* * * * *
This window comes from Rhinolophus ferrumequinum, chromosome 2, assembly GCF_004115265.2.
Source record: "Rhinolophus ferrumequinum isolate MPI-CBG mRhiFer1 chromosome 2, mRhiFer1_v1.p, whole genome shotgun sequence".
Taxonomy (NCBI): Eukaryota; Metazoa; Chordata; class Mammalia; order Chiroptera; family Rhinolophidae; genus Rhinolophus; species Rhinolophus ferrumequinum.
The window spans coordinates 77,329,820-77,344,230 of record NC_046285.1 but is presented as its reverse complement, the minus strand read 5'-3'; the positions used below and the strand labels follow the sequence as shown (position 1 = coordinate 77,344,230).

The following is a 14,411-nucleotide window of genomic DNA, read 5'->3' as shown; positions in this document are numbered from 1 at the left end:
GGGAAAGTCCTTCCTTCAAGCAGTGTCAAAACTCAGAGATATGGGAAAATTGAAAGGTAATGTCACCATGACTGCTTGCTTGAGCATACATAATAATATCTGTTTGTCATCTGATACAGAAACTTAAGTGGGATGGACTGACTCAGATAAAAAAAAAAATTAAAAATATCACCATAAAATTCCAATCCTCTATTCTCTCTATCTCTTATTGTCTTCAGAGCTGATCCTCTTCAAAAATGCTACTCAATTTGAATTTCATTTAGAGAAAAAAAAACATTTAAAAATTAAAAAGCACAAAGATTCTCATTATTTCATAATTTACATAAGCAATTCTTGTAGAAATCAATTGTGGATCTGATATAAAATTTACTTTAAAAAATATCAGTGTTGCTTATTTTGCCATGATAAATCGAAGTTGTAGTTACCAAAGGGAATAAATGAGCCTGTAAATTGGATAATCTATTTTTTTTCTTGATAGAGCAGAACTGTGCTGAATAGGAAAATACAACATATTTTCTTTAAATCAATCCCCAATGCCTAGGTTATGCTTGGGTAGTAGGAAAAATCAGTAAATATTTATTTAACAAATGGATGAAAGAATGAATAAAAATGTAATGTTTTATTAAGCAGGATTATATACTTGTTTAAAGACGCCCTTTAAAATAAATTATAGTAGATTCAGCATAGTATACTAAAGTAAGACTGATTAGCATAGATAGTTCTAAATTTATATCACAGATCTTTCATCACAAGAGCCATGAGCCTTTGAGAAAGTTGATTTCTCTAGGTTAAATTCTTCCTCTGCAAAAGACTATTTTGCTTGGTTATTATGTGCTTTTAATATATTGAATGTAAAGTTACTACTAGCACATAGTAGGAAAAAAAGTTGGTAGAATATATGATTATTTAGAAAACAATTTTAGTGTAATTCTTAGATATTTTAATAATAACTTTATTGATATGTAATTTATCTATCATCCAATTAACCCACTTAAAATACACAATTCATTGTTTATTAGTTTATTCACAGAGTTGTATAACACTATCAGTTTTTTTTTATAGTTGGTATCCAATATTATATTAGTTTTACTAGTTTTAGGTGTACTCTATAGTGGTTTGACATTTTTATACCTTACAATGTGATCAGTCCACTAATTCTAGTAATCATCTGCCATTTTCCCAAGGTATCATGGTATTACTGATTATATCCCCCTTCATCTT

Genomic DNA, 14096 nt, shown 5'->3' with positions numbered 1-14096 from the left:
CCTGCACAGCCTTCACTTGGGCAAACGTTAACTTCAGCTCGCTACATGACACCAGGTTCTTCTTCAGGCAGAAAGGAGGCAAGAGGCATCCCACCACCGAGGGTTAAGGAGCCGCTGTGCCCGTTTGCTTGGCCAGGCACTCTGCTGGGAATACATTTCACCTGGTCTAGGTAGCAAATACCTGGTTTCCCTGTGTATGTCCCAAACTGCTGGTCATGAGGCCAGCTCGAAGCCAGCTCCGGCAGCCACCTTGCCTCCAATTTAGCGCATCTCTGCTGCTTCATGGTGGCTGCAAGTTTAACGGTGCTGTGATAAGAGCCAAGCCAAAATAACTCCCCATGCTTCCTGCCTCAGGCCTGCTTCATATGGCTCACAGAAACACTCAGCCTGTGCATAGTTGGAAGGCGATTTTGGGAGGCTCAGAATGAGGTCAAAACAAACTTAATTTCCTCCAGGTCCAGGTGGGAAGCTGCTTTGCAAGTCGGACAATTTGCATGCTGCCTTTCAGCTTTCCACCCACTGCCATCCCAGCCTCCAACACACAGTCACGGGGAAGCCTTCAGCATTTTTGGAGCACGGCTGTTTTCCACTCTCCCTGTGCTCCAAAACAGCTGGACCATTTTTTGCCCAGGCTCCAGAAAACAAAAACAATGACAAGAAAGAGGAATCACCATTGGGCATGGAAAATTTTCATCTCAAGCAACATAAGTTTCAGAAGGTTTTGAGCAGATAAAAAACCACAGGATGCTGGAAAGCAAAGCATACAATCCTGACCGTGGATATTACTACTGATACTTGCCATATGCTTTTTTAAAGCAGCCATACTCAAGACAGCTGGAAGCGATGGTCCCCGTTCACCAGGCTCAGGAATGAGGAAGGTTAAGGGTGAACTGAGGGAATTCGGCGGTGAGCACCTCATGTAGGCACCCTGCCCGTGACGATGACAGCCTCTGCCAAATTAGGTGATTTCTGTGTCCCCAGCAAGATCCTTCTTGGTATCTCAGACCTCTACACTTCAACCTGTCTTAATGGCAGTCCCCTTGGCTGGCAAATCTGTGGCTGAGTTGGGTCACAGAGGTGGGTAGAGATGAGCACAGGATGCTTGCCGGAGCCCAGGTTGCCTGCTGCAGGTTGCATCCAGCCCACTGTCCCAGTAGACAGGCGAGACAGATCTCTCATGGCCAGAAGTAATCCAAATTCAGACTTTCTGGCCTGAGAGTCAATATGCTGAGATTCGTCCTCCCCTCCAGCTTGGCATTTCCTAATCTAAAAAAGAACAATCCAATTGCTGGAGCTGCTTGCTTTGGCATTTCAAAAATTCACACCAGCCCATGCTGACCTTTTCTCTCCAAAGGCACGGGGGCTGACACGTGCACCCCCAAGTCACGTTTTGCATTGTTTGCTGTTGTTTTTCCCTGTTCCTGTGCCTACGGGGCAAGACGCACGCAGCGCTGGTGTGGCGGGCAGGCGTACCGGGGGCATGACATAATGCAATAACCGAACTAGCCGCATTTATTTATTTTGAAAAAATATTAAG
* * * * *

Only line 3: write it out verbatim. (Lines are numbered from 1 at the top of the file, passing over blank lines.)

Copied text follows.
Taxonomy (NCBI): Eukaryota; Metazoa; Chordata; class Mammalia; order Chiroptera; family Rhinolophidae; genus Rhinolophus; species Rhinolophus ferrumequinum.